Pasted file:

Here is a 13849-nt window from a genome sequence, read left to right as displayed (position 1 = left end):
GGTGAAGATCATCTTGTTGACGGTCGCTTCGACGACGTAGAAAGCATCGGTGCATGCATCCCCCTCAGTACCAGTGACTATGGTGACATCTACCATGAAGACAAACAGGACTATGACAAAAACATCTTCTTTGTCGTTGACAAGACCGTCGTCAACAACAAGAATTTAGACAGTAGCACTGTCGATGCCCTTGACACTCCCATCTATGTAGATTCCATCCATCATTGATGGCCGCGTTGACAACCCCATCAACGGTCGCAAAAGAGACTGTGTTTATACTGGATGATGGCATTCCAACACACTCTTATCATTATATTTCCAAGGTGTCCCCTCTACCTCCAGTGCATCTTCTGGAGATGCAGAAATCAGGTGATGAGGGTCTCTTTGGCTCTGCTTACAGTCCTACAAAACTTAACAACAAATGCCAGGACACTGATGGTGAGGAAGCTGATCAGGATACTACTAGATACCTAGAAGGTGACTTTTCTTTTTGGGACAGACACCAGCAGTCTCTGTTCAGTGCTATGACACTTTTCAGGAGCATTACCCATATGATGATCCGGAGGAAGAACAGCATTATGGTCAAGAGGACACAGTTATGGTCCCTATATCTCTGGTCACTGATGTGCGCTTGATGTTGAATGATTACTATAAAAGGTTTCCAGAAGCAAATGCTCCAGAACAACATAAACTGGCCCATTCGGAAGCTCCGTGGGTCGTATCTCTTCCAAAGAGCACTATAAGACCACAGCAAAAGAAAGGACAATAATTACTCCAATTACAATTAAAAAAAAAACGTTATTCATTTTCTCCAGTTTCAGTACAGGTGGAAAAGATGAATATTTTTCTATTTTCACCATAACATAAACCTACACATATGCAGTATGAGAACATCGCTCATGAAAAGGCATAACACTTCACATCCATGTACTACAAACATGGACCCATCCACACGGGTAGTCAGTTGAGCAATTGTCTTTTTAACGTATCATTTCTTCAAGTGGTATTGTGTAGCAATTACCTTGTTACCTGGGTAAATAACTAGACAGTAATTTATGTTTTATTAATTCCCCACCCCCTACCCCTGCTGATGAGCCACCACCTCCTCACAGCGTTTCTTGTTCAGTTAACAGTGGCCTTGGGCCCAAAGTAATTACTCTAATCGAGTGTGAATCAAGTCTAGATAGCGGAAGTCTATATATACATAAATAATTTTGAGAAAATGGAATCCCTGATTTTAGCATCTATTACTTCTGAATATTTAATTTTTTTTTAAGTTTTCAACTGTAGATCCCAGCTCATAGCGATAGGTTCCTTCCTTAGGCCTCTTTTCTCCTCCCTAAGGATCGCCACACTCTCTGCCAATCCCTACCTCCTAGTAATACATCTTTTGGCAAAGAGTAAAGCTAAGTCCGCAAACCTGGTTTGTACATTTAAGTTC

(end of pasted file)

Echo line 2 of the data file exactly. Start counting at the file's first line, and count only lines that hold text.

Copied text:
GGTGAAGATCATCTTGTTGACGGTCGCTTCGACGACGTAGAAAGCATCGGTGCATGCATCCCCCTCAGTACCAGTGACTATGGTGACATCTACCATGAAGACAAACAGGACTATGACAAAAACATCTTCTTTGTCGTTGACAAGACCGTCGTCAACAACAAGAATTTAGACAGTAGCACTGTCGATGCCCTTGACACTCCCATCTATGTAGATTCCATCCATCATTGATGGCCGCGTTGACAACCCCATCAACGGTCGCAAAAGAGACTGTGTTTATACTGGATGATGGCATTCCAACACACTCTTATCATTATATTTCCAAGGTGTCCCCTCTACCTCCAGTGCATCTTCTGGAGATGCAGAAATCAGGTGATGAGGGTCTCTTTGGCTCTGCTTACAGTCCTACAAAACTTAACAACAAATGCCAGGACACTGATGGTGAGGAAGCTGATCAGGATACTACTAGATACCTAGAAGGTGACTTTTCTTTTTGGGACAGACACCAGCAGTCTCTGTTCAGTGCTATGACACTTTTCAGGAGCATTACCCATATGATGATCCGGAGGAAGAACAGCATTATGGTCAAGAGGACACAGTTATGGTCCCTATATCTCTGGTCACTGATGTGCGCTTGATGTTGAATGATTACTATAAAAGGTTTCCAGAAGCAAATGCTCCAGAACAACATAAACTGGCCCATTCGGAAGCTCCGTGGGTCGTATCTCTTCCAAAGAGCACTATAAGACCACAGCAAAAGAAAGGACAATAATTACTCCAATTACAATTAAAAAAAAAACGTTATTCATTTTCTCCAGTTTCAGTACAGGTGGAAAAGATGAATATTTTTCTATTTTCACCATAACATAAACCTACACATATGCAGTATGAGAACATCGCTCATGAAAAGGCATAACACTTCACATCCATGTACTACAAACATGGACCCATCCACACGGGTAGTCAGTTGAGCAATTGTCTTTTTAACGTATCATTTCTTCAAGTGGTATTGTGTAGCAATTACCTTGTTACCTGGGTAAATAACTAGACAGTAATTTATGTTTTATTAATTCCCCACCCCCTACCCCTGCTGATGAGCCACCACCTCCTCACAGCGTTTCTTGTTCAGTTAACAGTGGCCTTGGGCCCAAAGTAATTACTCTAATCGAGTGTGAATCAAGTCTAGATAGCGGAAGTCTATATATACATAAATAATTTTGAGAAAATGGAATCCCTGATTTTAGCATCTATTACTTCTGAATATTTAATTTTTTTTTAAGTTTTCAACTGTAGATCCCAGCTCATAGCGATAGGTTCCTTCCTTAGGCCTCTTTTCTCCTCCCTAAGGATCGCCACACTCTCTGCCAATCCCTACCTCCTAGTAATACATCTTTTGGCAAAGAGTAAAGCTAAGTCCGCAAACCTGGTTTGTACATTTAAGTTC